I can usually whip through a book in a couple of days. Just don’t give me a test on the book; I’d probably flunk it. I’m a skimmer-speed-reader kind of person, superficially humming through the description of the snow-covered fir boughs to get back to the plot ASAP.
That’s why it was so unusual that it took me a week to read a small, 200+ page book entitled When Everything Changes, Change Everything by Neale Donald Walsch. A whole week. Sometimes I’d walk 20 feet out of my way and up a flight of stairs just to avoid reading it.
When Everything Changes, Change Everything indeed.
Don’t get me wrong. It was an excellent book. Intriguing. The reason I avoided reading it had nothing to do with the way it was written.
I avoided it because I knew it made sense. You see, the message of the book was:
• We create and choose our own thoughts.
• We create our own emotions—we absolutely, positively can choose the way we are feeling.
• It is easy to look back and see the value of an event from a hindsight perspective. But we can also bring that perspective forward and view an event that way, even while it is happening.
• All change enhances life. There is no such thing as a “bad change” in our lives, even when it looks like something could not possibly be happening for the better.
• Life’s changes are neither arbitrary nor without rhyme or reason; they are part of a sophisticated pattern that sometimes takes a long time to understand.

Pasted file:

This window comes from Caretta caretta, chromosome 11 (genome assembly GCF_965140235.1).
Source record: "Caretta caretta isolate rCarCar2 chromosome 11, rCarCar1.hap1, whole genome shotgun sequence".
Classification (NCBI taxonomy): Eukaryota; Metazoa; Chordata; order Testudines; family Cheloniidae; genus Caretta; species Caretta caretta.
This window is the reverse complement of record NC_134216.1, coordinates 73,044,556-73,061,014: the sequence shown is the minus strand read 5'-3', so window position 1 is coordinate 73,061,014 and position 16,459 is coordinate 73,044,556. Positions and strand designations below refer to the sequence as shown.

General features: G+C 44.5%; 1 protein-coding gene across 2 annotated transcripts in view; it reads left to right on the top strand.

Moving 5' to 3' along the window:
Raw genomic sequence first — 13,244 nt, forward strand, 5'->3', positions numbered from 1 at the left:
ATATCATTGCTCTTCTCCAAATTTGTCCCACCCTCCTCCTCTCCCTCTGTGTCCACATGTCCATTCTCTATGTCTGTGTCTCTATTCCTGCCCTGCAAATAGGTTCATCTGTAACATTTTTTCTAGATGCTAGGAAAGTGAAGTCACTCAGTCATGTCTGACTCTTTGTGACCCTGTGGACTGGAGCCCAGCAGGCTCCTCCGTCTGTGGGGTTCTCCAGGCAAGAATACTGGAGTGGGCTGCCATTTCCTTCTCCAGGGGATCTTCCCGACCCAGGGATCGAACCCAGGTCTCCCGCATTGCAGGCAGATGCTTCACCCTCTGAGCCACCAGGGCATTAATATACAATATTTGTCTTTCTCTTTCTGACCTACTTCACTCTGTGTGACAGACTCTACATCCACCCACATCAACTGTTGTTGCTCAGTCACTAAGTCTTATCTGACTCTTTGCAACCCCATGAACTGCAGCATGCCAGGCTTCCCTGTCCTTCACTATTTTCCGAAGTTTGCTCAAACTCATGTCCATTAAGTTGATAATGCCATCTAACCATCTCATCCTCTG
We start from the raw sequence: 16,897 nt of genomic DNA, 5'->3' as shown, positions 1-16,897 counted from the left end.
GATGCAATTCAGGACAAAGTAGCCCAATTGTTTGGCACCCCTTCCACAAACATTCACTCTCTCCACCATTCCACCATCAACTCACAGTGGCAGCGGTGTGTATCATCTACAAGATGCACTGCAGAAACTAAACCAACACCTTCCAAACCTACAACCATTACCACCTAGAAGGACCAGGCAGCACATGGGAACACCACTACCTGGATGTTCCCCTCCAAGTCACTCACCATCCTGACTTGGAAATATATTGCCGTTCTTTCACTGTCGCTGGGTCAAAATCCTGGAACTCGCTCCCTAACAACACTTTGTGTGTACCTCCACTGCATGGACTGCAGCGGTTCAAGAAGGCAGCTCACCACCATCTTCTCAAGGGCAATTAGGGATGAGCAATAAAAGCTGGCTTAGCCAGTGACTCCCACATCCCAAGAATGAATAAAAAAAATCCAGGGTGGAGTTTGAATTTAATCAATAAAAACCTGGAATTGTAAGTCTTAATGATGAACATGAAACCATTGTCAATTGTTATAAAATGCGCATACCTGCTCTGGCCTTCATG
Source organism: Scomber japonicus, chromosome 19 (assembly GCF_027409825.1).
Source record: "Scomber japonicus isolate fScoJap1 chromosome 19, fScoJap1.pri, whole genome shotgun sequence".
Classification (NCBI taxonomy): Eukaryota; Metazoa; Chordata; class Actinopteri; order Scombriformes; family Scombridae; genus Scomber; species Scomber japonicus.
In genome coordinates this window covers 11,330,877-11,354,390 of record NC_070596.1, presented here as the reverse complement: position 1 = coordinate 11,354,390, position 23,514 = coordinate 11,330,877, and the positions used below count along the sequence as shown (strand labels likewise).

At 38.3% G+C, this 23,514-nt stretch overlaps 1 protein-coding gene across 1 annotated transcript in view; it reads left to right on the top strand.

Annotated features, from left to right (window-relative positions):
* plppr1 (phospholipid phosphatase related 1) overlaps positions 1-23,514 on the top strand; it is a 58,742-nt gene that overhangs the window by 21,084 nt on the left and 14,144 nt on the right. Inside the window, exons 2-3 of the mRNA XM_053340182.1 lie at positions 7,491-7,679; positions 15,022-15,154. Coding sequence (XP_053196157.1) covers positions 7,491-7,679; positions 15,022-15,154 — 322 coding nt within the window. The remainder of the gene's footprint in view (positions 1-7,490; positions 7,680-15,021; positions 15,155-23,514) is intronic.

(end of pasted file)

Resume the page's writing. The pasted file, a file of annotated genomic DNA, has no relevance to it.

• If people are honest, they will admit that some of the worst things that ever happened to them were actually some of the best things that ever happened to them.
• Sometimes individuals or large groups of people (even nations) experience unthinkable suffering (the Holocaust Jews, Jesus Christ, Buddha, Martin Luther King, Jr., Nelson Mandella, Mother Theresa). However, in time, their suffering stirred the entire world. This can also happen to ordinary people—it’s may just not be happening on a global scale.
• If we understand that everything that happens to us does so for a higher good, we no longer have to fear the future.
• It’s all good. Changes—they’re all for the good. It’s our goal to recognize and embrace that good.
What made it worse is that I knew the author was right. Dead on. Bulls-eye.
So now you see why I was avoiding that book like the plague. It is so much easier to believe that my dark, self-centered thoughts are justified. It’s so soothing to plunge into a bad mood and blame it on those around me. It’s so wonderful to submerge myself in the murky, self-pitying waters of “why is event this happening to ME, poor me???”
Darn it. Now that I’ve read the book, I can’t plead ignorance any more. I’ve been reminded that every change is for the better and constantly moves me forward. I know that I should look forward to future changes, even the painful ones, because it’s all good. It’s ALL good.